Series EE Bonds, the common variety first issued in 1980 -- and still being issued today -- were designed to pay interest for up to 30 years. So any bonds dated 1989 or earlier – the first generation, so to speak – will have stopped paying by the end of 2019. At that point, their value is frozen, so there is no reason other than nostalgia to hang onto them. Instead, you can cash them in and put the money to more productive use.
Before the advent of Series EE Bonds, Grandma might have bought you a Series E Savings Bond. Those were issued from 1941 to 1980, and all of them have stopped earning interest, too.
The more recent Series I Bonds – the kind that pays a combined fixed and inflation-adjusted rate of interest – were first issued in 1998. They’re good for 30 years, so the earliest of them will stop gaining value in 2028.
How much unclaimed money is out there in the form of savings bonds that have stopped earning interest but have yet to be redeemed? The U.S. Treasury Department estimates that it’s in the billions of dollars.
What Your Bonds Are Worth
To determine the value of your old bonds, you can use the Savings Bond Calculator on the TreasuryDirect website. You’ll just need the type of bond, its denomination, and the date it was issued. There’s also a place to type in your bond’s serial number, but you don’t need that in order to get a value.
The calculator’s answer may pleasantly surprise you. For example, a $50 bond issued in August 1982, for which Grandma would have paid $25, is now worth $146.90. A $100 bond from February 1984 is good for $230.64.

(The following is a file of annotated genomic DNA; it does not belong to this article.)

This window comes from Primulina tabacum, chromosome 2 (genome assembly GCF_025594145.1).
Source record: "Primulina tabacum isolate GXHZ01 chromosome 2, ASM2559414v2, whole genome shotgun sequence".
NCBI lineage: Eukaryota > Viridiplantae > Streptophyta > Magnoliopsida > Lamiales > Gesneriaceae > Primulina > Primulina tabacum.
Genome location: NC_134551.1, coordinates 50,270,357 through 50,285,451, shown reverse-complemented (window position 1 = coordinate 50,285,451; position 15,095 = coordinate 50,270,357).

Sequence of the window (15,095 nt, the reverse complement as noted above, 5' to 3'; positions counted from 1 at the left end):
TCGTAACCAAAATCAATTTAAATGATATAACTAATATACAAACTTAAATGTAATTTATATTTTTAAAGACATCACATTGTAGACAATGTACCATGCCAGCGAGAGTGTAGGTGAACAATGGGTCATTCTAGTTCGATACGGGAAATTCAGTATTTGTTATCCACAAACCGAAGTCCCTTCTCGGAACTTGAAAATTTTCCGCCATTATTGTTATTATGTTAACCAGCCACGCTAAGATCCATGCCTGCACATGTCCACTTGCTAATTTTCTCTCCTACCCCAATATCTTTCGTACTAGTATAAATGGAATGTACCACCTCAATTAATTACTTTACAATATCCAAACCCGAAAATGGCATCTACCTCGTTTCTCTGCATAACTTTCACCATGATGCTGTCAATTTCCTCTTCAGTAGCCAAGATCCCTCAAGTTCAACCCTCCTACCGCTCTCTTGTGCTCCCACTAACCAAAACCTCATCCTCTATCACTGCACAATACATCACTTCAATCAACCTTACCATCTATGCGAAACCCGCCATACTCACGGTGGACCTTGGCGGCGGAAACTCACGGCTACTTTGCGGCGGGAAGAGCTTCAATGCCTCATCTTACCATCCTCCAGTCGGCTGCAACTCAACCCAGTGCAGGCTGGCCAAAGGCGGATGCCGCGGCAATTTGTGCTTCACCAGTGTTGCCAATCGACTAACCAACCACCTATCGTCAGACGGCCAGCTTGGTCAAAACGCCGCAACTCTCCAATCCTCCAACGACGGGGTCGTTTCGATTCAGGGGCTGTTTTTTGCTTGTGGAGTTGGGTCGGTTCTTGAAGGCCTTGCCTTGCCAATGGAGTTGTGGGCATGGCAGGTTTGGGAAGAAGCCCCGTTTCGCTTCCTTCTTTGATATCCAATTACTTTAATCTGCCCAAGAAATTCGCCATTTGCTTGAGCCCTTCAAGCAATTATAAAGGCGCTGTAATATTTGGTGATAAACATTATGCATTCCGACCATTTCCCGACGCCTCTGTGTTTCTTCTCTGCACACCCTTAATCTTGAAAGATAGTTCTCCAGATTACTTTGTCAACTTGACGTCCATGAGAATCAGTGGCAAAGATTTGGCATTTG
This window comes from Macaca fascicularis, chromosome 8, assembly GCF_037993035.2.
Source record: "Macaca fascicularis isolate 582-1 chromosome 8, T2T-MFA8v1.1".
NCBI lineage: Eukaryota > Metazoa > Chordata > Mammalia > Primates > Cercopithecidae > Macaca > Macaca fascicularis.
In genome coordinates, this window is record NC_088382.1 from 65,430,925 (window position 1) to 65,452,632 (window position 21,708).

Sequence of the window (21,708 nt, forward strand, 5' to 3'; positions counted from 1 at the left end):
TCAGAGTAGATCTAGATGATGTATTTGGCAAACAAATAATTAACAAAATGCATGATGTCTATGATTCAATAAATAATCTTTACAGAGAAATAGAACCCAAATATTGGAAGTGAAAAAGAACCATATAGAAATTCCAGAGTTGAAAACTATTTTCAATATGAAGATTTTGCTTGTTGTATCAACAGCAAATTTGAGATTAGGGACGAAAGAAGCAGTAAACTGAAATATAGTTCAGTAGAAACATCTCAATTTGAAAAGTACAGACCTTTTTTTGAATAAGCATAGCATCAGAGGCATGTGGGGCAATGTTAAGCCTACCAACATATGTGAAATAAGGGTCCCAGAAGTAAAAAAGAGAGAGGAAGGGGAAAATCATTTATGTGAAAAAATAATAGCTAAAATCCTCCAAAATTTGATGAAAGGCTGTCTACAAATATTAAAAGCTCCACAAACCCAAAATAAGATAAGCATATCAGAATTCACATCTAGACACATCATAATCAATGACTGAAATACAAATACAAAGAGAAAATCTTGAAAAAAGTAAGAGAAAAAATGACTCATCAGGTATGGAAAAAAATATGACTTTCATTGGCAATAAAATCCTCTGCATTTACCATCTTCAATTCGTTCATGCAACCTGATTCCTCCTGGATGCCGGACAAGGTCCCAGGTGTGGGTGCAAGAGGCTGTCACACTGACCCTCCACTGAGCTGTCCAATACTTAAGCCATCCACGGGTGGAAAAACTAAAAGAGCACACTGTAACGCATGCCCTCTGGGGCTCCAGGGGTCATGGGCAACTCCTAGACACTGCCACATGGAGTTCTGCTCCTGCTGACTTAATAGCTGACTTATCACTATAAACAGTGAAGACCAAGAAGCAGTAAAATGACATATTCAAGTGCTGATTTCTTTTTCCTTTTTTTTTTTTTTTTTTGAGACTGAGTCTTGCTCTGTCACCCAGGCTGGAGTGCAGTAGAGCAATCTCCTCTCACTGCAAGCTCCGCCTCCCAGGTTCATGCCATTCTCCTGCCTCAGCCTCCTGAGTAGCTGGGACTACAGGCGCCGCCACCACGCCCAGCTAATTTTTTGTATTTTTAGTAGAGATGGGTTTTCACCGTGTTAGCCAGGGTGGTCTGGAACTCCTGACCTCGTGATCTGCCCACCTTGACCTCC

If you believe you own some old savings bonds, but have lost track of them, you may be able file a claim for the bonds with the Treasury, by filling out Fiscal Service Form 1048, Claim for Lost, Stolen, or Destroyed United States Savings Bonds, available with instructions on the website. Unfortunately, the popular online tool Treasury Hunt was discontinued in early 2017.
How to Cash In
You can redeem your old paper bonds at many banks and other financial institutions. The TreasuryDirect website doesn’t maintain a list, but suggests you call around.
Bear in mind that savings-bond interest is subject to federal income tax, though not to state or local tax. You can either report it and pay tax every year that you hold the bond or wait until the end and pay the tax all at once, as most people do. After redeeming your bonds, you’ll receive an IRS Form 1099-INT, reflecting your taxable gain.
An exception, in certain cases, is if you use the proceeds from bonds issued in 1990 or later to pay qualified higher-education expenses for yourself or your child. Those rules, which include income limits, are explained in the Education Planning section of the TreasuryDirect site.
The Bottom Line
Don't sit on cash that's coming to you. But before you cash in your bonds, it’s a good idea to record what the Savings Bond Calculator says they’re worth, just to be sure you get every dollar you're owed.
Grandma wouldn’t want it any other way.